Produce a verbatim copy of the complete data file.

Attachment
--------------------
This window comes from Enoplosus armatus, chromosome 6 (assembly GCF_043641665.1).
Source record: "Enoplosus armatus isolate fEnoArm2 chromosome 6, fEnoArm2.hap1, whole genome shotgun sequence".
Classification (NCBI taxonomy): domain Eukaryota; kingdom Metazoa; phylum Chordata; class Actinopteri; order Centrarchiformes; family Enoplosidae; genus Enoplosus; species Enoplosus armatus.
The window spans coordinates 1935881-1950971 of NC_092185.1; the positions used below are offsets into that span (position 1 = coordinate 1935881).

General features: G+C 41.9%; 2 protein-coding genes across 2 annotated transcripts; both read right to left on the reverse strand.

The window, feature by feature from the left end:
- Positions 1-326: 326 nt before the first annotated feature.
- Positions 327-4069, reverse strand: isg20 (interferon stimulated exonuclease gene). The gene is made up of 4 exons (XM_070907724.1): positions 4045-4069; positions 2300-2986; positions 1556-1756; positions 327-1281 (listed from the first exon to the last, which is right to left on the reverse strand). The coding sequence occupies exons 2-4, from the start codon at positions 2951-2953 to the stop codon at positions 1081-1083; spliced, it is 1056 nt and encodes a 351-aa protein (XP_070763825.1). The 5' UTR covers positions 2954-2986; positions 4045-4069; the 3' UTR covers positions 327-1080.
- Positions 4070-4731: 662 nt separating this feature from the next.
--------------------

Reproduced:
This window comes from Enoplosus armatus, chromosome 6 (assembly GCF_043641665.1).
Source record: "Enoplosus armatus isolate fEnoArm2 chromosome 6, fEnoArm2.hap1, whole genome shotgun sequence".
Classification (NCBI taxonomy): domain Eukaryota; kingdom Metazoa; phylum Chordata; class Actinopteri; order Centrarchiformes; family Enoplosidae; genus Enoplosus; species Enoplosus armatus.
The window spans coordinates 1935881-1950971 of NC_092185.1; the positions used below are offsets into that span (position 1 = coordinate 1935881).

General features: G+C 41.9%; 2 protein-coding genes across 2 annotated transcripts; both read right to left on the reverse strand.

The window, feature by feature from the left end:
- Positions 1-326: 326 nt before the first annotated feature.
- Positions 327-4069, reverse strand: isg20 (interferon stimulated exonuclease gene). The gene is made up of 4 exons (XM_070907724.1): positions 4045-4069; positions 2300-2986; positions 1556-1756; positions 327-1281 (listed from the first exon to the last, which is right to left on the reverse strand). The coding sequence occupies exons 2-4, from the start codon at positions 2951-2953 to the stop codon at positions 1081-1083; spliced, it is 1056 nt and encodes a 351-aa protein (XP_070763825.1). The 5' UTR covers positions 2954-2986; positions 4045-4069; the 3' UTR covers positions 327-1080.
- Positions 4070-4731: 662 nt separating this feature from the next.